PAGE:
nyc transit

The New Waterfront Trolley: Is it Money Well-Spent?

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One reader responded to a recent post on the problems involved in building a bridge over Newtown Creek, suggesting that the article was too negative toward the project and that no infrastructure would ever be built if people only saw the inherent flaws — certainly a valid viewpoint.

However, before we begin a new multi-billion dollar project, we need to evaluate the time, expense and displacement it will create and decide if those billions of dollars might be better spent on subways or other existing forms of mass transportation. The city says that the streetcar will be ready in 2024, but critics feel this is a wildly optimistic timeframe.

John Orcutt, a streetcar critic and spokesman for Transit Center, a non-profit public transportation advocate group, stated, “The biggest concern is these kinds of transit projects haven’t performed well and have been difficult to implement.”

Washington D.C experienced years of delay and large cost overruns on a much smaller streetcar line, and the New York plan is far bigger than what any other American cities have recently built. The de Blasio administration envisions 30 stops over a 16-mile route and 60 streetcar vehicles. The very scope of the project almost ensures many more years of delay than Washington’s tiny system.

Another issue that many have with the streetcar is that in a city already short on parking, the rail line would eliminate hundreds of parking spots, so that drivers all along the route would be vehement enemies. It is hard to imagine City Council members backing a plan that would draw the ire of their driving constituents, especially if they never take the streetcar line.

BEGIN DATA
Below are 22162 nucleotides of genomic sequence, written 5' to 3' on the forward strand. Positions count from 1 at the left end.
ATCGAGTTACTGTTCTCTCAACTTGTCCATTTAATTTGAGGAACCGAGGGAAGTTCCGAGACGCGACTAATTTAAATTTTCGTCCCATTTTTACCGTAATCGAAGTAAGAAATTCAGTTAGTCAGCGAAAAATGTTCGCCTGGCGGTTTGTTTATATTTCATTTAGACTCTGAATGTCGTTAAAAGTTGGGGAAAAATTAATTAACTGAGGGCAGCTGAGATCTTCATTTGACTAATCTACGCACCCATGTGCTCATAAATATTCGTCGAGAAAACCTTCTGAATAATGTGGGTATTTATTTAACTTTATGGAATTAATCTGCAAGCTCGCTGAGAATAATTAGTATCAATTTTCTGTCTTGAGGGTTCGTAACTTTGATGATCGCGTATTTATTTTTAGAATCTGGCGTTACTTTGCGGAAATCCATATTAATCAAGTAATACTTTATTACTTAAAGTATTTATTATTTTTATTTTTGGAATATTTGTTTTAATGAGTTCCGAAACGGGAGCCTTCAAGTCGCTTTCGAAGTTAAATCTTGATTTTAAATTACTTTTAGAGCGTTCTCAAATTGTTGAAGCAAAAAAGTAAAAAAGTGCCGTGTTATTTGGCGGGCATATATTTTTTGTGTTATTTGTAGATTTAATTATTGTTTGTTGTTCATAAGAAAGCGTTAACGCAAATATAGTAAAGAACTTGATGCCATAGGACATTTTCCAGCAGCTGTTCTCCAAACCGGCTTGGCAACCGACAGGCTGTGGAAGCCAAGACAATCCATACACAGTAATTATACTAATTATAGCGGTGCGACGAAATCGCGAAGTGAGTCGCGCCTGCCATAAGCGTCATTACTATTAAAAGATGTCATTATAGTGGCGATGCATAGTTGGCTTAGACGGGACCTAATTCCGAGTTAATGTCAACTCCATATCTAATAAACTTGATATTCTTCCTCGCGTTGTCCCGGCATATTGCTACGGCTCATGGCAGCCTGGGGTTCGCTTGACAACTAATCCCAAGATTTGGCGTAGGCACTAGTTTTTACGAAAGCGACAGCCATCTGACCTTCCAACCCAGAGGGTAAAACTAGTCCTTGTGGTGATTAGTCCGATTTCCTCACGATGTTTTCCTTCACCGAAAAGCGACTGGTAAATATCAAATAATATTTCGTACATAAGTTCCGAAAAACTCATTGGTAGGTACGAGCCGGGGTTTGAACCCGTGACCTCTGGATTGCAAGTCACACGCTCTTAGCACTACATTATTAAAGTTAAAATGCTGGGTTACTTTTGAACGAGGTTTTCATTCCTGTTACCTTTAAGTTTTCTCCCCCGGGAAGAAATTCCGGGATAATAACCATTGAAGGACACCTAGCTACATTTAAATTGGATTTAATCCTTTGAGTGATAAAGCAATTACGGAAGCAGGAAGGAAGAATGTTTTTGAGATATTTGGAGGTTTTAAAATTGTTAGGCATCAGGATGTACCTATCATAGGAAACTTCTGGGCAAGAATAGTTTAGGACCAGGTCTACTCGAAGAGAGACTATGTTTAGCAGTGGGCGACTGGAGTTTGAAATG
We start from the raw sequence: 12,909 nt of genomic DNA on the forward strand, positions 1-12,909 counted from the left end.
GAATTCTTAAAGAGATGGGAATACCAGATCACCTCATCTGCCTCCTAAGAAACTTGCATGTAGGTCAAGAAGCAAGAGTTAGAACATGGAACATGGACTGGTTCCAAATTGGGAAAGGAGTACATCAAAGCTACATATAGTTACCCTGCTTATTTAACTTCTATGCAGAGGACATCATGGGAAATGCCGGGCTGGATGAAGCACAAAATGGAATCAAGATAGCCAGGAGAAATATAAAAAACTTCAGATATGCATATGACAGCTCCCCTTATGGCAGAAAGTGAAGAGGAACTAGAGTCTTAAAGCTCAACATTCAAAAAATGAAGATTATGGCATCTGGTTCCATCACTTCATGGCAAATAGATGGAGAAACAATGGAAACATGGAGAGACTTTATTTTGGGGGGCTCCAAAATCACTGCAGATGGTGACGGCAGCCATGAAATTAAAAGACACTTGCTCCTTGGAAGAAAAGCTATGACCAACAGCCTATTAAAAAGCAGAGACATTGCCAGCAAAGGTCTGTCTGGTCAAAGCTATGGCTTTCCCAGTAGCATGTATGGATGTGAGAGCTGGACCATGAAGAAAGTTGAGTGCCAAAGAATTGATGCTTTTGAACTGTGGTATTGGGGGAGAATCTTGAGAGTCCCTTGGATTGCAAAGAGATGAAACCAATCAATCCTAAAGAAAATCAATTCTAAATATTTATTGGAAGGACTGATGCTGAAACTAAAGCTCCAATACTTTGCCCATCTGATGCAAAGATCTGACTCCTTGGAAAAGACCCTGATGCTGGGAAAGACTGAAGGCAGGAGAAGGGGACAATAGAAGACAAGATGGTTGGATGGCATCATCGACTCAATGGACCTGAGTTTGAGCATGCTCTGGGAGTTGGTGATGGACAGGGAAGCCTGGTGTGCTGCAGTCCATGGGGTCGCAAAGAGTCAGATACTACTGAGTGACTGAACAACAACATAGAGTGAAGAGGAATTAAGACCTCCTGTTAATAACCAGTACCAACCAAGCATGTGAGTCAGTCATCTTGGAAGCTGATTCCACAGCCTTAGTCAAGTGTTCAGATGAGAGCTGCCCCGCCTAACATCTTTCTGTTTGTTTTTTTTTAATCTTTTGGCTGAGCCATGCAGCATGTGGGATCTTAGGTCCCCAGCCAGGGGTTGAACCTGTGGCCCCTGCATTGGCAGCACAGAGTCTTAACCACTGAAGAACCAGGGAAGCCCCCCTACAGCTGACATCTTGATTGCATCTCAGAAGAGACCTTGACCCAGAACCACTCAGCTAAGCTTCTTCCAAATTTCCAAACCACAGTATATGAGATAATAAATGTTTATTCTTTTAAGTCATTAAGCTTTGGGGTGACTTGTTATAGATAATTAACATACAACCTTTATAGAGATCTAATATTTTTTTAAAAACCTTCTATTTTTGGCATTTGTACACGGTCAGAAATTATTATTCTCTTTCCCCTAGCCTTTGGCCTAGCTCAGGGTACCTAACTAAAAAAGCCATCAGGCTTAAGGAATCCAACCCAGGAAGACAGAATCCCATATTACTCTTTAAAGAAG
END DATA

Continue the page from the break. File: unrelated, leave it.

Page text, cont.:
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It is still not clear if the streetcar would be woven into the subway system or if it would be an independent system. There is also the huge question of whether the system would honor MetroCards. It is hard to imagine that many riders who already pay a lot for public transportation would shell out even more money for the tram if the streetcar fare costs extra. A limited ridership would mean that the billion-dollar cost of the streetcar cannot be justified.

There is one other problem with bridges: bureaucracy. Besides the time and expense of constructing a bridge, building spans today mandates conducting long and costly environmental impact studies that could take years and push back the 2024 date even further into the future. Let’s not even begin to contemplate the delays legal challenges to the light rail line would create.

Perhaps the more than $2 billion earmarked for the trolley could be better spent on a renovation of the inadequate G line. Certainly improvements to the G would have a greater impact on the local transportation situation in the near future. Clearly, the city needs to explain how the plan for the streetcar is more positive for Greenpoint than a subway overhaul.

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No Cars On McGuinness Blvd – A Virtual Reality with Streetmix

I’m just going to go out on a limb and say it. I hate cars.

See the above image? It’s my vision for McGuinness Blvd using an online App called StreetMix that I read about in this article on Hyperallergic.

Do you notice there are no cars in my design?

I think cars are stupid, especially in a city like New York, where so many people are crammed together, sharing what we all don’t have enough of  – space – especially open natural space. Continue reading

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G Train Planning Meeting Tues (11/27)

Wasn’t it such a pleasure to catch the G Train and not have to run a half a mile to the middle of the platform? Sadly those days are over, but the Riders Alliance, a group “dedicated to winning better transit by organizing transit riders into a powerful political constituency,” is having a G Train Planning meeting tomorrow Tuesday 11/27, 6:30-8pm @ El Puente Che Institute (289 Grand St) RSVP.

PS. I adore their logo!

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